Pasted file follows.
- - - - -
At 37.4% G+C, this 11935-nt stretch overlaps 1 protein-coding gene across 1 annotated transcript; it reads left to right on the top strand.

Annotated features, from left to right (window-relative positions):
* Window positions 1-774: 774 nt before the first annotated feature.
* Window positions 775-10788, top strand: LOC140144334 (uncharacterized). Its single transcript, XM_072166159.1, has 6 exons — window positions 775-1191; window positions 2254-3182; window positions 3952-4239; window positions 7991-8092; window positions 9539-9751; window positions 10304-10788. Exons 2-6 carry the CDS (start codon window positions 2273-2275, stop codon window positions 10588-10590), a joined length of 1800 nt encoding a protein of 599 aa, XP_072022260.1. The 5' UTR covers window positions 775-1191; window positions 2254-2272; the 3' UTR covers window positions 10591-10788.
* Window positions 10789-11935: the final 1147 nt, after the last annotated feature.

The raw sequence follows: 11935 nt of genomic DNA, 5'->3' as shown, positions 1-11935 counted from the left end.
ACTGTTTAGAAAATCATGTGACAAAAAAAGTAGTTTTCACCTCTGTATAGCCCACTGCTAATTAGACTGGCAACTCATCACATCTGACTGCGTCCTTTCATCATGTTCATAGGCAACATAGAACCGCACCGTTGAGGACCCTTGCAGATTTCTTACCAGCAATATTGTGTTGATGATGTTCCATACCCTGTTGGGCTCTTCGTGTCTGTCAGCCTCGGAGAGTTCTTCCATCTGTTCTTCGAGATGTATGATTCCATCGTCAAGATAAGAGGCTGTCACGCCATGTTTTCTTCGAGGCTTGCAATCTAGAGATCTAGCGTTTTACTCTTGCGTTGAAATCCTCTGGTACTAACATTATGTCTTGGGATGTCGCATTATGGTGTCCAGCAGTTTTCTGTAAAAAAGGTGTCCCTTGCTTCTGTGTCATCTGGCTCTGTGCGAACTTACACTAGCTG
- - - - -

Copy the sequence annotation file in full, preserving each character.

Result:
At 37.4% G+C, this 11935-nt stretch overlaps 1 protein-coding gene across 1 annotated transcript; it reads left to right on the top strand.

Annotated features, from left to right (window-relative positions):
* Window positions 1-774: 774 nt before the first annotated feature.
* Window positions 775-10788, top strand: LOC140144334 (uncharacterized). Its single transcript, XM_072166159.1, has 6 exons — window positions 775-1191; window positions 2254-3182; window positions 3952-4239; window positions 7991-8092; window positions 9539-9751; window positions 10304-10788. Exons 2-6 carry the CDS (start codon window positions 2273-2275, stop codon window positions 10588-10590), a joined length of 1800 nt encoding a protein of 599 aa, XP_072022260.1. The 5' UTR covers window positions 775-1191; window positions 2254-2272; the 3' UTR covers window positions 10591-10788.
* Window positions 10789-11935: the final 1147 nt, after the last annotated feature.

The raw sequence follows: 11935 nt of genomic DNA, 5'->3' as shown, positions 1-11935 counted from the left end.
ACTGTTTAGAAAATCATGTGACAAAAAAAGTAGTTTTCACCTCTGTATAGCCCACTGCTAATTAGACTGGCAACTCATCACATCTGACTGCGTCCTTTCATCATGTTCATAGGCAACATAGAACCGCACCGTTGAGGACCCTTGCAGATTTCTTACCAGCAATATTGTGTTGATGATGTTCCATACCCTGTTGGGCTCTTCGTGTCTGTCAGCCTCGGAGAGTTCTTCCATCTGTTCTTCGAGATGTATGATTCCATCGTCAAGATAAGAGGCTGTCACGCCATGTTTTCTTCGAGGCTTGCAATCTAGAGATCTAGCGTTTTACTCTTGCGTTGAAATCCTCTGGTACTAACATTATGTCTTGGGATGTCGCATTATGGTGTCCAGCAGTTTTCTGTAAAAAAGGTGTCCCTTGCTTCTGTGTCATCTGGCTCTGTGCGAACTTACACTAGCTG